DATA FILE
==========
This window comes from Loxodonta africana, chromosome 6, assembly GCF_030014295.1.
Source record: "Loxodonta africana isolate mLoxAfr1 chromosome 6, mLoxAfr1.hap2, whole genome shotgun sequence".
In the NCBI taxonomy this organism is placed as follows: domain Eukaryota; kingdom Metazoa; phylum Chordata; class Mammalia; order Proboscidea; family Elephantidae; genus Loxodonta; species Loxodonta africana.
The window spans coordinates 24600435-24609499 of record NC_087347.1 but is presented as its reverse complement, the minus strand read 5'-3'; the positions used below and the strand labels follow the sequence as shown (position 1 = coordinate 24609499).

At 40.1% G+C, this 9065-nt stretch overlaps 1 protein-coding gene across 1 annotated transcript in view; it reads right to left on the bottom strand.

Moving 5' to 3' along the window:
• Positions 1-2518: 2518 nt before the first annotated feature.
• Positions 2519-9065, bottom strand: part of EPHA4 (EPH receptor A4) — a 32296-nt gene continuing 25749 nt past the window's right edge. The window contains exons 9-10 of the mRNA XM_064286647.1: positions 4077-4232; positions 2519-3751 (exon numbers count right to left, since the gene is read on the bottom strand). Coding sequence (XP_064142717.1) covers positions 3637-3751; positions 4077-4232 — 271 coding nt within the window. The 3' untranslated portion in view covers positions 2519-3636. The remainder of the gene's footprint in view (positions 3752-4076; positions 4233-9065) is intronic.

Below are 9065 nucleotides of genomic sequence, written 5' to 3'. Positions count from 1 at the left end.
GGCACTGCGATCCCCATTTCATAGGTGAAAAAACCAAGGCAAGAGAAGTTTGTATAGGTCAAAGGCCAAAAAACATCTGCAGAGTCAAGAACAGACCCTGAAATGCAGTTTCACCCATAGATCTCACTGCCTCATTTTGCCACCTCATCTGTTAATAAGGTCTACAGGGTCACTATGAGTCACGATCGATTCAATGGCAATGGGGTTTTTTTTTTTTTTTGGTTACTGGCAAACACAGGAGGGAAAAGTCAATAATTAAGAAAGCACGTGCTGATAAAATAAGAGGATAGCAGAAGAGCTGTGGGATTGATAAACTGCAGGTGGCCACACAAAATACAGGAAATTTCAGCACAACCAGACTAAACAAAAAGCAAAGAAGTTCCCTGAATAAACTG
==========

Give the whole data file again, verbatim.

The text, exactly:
This window comes from Loxodonta africana, chromosome 6, assembly GCF_030014295.1.
Source record: "Loxodonta africana isolate mLoxAfr1 chromosome 6, mLoxAfr1.hap2, whole genome shotgun sequence".
In the NCBI taxonomy this organism is placed as follows: domain Eukaryota; kingdom Metazoa; phylum Chordata; class Mammalia; order Proboscidea; family Elephantidae; genus Loxodonta; species Loxodonta africana.
The window spans coordinates 24600435-24609499 of record NC_087347.1 but is presented as its reverse complement, the minus strand read 5'-3'; the positions used below and the strand labels follow the sequence as shown (position 1 = coordinate 24609499).

At 40.1% G+C, this 9065-nt stretch overlaps 1 protein-coding gene across 1 annotated transcript in view; it reads right to left on the bottom strand.

Moving 5' to 3' along the window:
• Positions 1-2518: 2518 nt before the first annotated feature.
• Positions 2519-9065, bottom strand: part of EPHA4 (EPH receptor A4) — a 32296-nt gene continuing 25749 nt past the window's right edge. The window contains exons 9-10 of the mRNA XM_064286647.1: positions 4077-4232; positions 2519-3751 (exon numbers count right to left, since the gene is read on the bottom strand). Coding sequence (XP_064142717.1) covers positions 3637-3751; positions 4077-4232 — 271 coding nt within the window. The 3' untranslated portion in view covers positions 2519-3636. The remainder of the gene's footprint in view (positions 3752-4076; positions 4233-9065) is intronic.

Below are 9065 nucleotides of genomic sequence, written 5' to 3'. Positions count from 1 at the left end.
GGCACTGCGATCCCCATTTCATAGGTGAAAAAACCAAGGCAAGAGAAGTTTGTATAGGTCAAAGGCCAAAAAACATCTGCAGAGTCAAGAACAGACCCTGAAATGCAGTTTCACCCATAGATCTCACTGCCTCATTTTGCCACCTCATCTGTTAATAAGGTCTACAGGGTCACTATGAGTCACGATCGATTCAATGGCAATGGGGTTTTTTTTTTTTTTTGGTTACTGGCAAACACAGGAGGGAAAAGTCAATAATTAAGAAAGCACGTGCTGATAAAATAAGAGGATAGCAGAAGAGCTGTGGGATTGATAAACTGCAGGTGGCCACACAAAATACAGGAAATTTCAGCACAACCAGACTAAACAAAAAGCAAAGAAGTTCCCTGAATAAACTG